Here I am again for another NomadPHP Ticket(s) give-away. Two tickets will be given away - to the 1st & 2nd draw winner! If you did not know, NomadPHP is virtual PHP User Group mainly for people who do not have the chance to avail of a local PHP user group. But it is open to ANYONE around the world. I also remind you that NomadPHP is an initiative brought forward by the icon of The PHP Community, namely 'His Awesomeness' Mr Cal Evans.

To enter the contest to win the tickets, you just make a comment on the post and he'll select the winners before the event. The meeting is Thursday, October 17th at 8pm CEST.

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Link: http://7php.com/nomadphp-tickets-17oct2013/

In Coding:
Laravel 4 Authentication A Comprehensive Tutorial
August 26, 2013 @ 16:15:49

On Medium.com Christopher Pitt has written up a tutorial showing off an authentication system in Laravel 4, a recently popular framework that's still a little light on tutorials for more advanced topics...like authentication.

Laravel 4 is a huge step forward for the PHP community. It's beautifully written, full of features and the community is presently exploding. It's with this in mind that I would like to show how to build an authenticated application using Laravel 4.

His example (the code is over on github too) shows you how to:

  • Get Laravel installed and up and running
  • Configure the database and create the needed tables
  • Making a migration for the structure
  • Making the model and "seeder" for some sample data
  • Configuring the authentication pieces

The code to create the controller and views are also included as well as the method you'll need to use for authenticating the given user credentials. There's no signup functionality in this example, but password reset and logout are covered.

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laravel framework authentication tutorial example

Link: https://medium.com/on-coding/e8d93c9ce0e2

Jeremy Kendall:
API Query Authentication With Query Auth
August 15, 2013 @ 09:41:46

Jerermy Kendall has written up a post for his site showing the use of his QueryAuth library for API authentication, complete with plenty of examples. The library makes it simple to sign and verify requests based on a key, secret and parameters given.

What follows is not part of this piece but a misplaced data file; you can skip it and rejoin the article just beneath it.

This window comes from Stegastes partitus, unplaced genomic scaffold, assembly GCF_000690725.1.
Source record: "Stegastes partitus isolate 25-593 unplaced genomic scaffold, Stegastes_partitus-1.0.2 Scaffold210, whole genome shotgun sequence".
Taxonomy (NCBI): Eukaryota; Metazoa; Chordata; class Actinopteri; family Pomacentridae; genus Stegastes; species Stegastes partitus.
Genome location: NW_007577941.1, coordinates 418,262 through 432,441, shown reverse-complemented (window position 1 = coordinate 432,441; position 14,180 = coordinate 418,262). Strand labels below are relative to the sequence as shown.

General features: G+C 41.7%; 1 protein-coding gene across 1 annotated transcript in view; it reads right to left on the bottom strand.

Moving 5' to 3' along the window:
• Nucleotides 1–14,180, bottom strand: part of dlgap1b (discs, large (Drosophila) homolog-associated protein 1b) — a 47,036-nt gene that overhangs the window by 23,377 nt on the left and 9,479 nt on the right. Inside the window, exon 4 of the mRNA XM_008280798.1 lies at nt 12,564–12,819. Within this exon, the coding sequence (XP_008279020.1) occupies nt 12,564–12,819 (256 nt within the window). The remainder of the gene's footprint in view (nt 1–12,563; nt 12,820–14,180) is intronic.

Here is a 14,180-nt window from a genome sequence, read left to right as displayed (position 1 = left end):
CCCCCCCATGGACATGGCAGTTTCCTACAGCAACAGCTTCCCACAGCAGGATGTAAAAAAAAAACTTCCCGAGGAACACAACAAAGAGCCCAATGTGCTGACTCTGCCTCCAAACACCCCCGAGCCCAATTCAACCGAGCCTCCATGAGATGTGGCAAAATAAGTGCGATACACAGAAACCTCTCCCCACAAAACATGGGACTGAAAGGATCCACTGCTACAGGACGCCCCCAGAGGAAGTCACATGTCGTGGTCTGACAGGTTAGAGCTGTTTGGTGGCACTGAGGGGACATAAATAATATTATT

Most APIs require some sort of query authentication: a method of signing API requests with an API key and signature. The signature is usually generated using a shared secret. When you're consuming an API, there are (hopefully) easy to follow steps to create signatures. When you're writing your own API, you have to whip up both server-side signature validation and a client-side signature creation strategy. Query Auth endeavors to handle both of those tasks; signature creation and signature validation.

He includes code examples showing how to create a signed request, validate the signature from an incoming request and generate randomized keys and secrets. He's also created a sample implementation as a Vagrant box that sets up a Slim framework based application and uses Guzzle to make requests. He briefly looks at some of the code that makes it work and what the raw HTTP request and response look like for the result.

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Link: http://jeremykendall.net/2013/08/13/api-query-authentication-with-query-auth

SitePoint.com:
How to Add OAuth Authentication to Your Twitter App
June 26, 2013 @ 11:27:53

In this quick post to SitePoint, they show you how to use the Twitter OAuth library to connect your application with the new Twitter OAuth authentication methods.

Thanks Twitter. Not only have you removed open access to public Twitter timelines, you're expecting developers to contend with cryptic authentication documentation! Many of us simply want to display our own tweets on our own website, but it's obvious Twitter prefers us to use their widgets. Despite the convoluted Twitter instructions, implementing OAuth in your lovingly-crafted API 1.0 application is reasonably straight-forward if you use the libraries provided by talented group of (non-Twitter) developers.

They break it down into a few easy steps (largely made easy because the library does most of the heavy lifting for you):

  • Create your Twitter Application
  • Create an Access Token
  • Download the OAuth Library
  • Modify Your Timeline Fetching Code
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twitter oauth tutorial library example api authentication

Link: http://www.sitepoint.com/twitter-1-1-oauth-php